Take or pay clauses outline the obligation on the customer to pay for a specified amount of energy whether it is taken or not. Usually, these clauses are termed tolerances because they detail penalties for over consumption as well as under consumption. So one party must either take a delivery of goods (in this case energy) or pay a specified amount as a penalty.
Take or pay clauses are standard practice in the energy industry especially for larger consumers which are consuming significantly more or less than the contracted amount. This puts the supplier at risk of having to sell energy back to the grid or pay the prevailing price at balance settlement. Most commonly, take or pay obligations are determined on an annual or contract year basis, although the principles of take or pay can apply over different time periods, with quarterly and monthly take or pay obligations being invoked by some suppliers.
When we are advising a client concerning their procurement we are always anxious to ensure that the estimated forward consumption is as accurate as possible. If you think that your consumption of energy will change significantly over the contract period, then it is important to discuss this with your account manager at the pricing point. For all but the very largest consumers, we can normally identify a supplier who will remove the take or pay clauses from the contract, which may be a sensible option where consumption is unpredictable even if the kWh rate is slightly elevated.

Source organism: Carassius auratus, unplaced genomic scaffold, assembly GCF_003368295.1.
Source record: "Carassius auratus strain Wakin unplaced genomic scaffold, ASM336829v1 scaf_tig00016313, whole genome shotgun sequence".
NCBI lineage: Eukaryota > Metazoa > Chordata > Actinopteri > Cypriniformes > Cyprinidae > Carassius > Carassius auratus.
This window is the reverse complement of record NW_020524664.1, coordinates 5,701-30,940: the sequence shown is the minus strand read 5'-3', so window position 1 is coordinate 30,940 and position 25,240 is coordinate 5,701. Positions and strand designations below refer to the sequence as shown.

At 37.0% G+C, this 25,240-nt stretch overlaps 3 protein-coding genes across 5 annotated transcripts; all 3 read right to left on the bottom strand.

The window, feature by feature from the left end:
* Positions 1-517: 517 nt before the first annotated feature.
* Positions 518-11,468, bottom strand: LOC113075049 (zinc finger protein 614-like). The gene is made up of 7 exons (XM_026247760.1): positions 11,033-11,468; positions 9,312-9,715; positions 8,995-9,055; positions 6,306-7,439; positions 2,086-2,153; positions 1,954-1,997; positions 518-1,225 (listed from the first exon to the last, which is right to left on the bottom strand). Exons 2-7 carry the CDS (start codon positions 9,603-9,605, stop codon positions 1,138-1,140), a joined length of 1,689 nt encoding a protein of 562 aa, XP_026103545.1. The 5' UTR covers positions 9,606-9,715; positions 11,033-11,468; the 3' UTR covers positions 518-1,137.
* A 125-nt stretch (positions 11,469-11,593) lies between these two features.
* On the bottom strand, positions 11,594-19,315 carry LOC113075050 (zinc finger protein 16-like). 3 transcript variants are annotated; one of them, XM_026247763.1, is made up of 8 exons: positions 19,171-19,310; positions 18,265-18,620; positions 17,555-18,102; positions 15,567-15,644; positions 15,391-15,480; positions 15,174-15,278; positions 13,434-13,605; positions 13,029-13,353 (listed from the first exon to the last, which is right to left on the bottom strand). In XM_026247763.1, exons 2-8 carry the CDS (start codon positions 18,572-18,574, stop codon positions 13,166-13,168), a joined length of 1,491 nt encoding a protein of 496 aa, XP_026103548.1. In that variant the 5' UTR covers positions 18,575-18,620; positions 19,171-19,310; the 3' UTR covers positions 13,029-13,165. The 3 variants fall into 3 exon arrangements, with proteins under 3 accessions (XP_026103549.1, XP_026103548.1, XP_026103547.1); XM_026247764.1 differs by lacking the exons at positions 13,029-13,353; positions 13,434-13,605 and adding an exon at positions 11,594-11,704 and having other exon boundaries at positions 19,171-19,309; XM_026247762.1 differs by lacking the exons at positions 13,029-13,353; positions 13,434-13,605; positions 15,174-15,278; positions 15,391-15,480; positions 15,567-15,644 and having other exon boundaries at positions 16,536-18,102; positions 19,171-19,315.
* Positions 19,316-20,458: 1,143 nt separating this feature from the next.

There are several situations in which take or pay clauses regularly become an issue. Taking on new premises where the function of the premises is changing or where the premises have been empty for a long time. In these cases, for large electricity consumers, there will be no meaningful consumption data on which suppliers can contract, so this needs to be rectified by putting together data that is representative of the profile and level of consumption. In the case of gas, most suppliers contract to what is termed the ‘national grid AQ’, which means that they use the consumption information held on the central database as the contracted sum. This can be wildly different. The most important thing is planning for changes in your consumption.
The second reason that consumption reduction could have occurred more recently is the installation of microgeneration facilities on site. If you are planning to install solar or wind generation on site, or if you are looking to replace your boiler with a biomass boiler, then you will need to talk with your account manager to double check the terms of the contract and ensure that the reduced consumption will not affect your supply contract.
Whilst we can usually find a supply contract that meets everyone’s needs at a competitive price there are times when there isn’t another option available other than a take or pay clause. When this happens we always try to negotiate the clauses in the contract to minimise the risk of penalties whilst also getting the best deal possible.
If you are uncertain about your current contract we are happy to review it for you. Please don’t hesitate to contact us.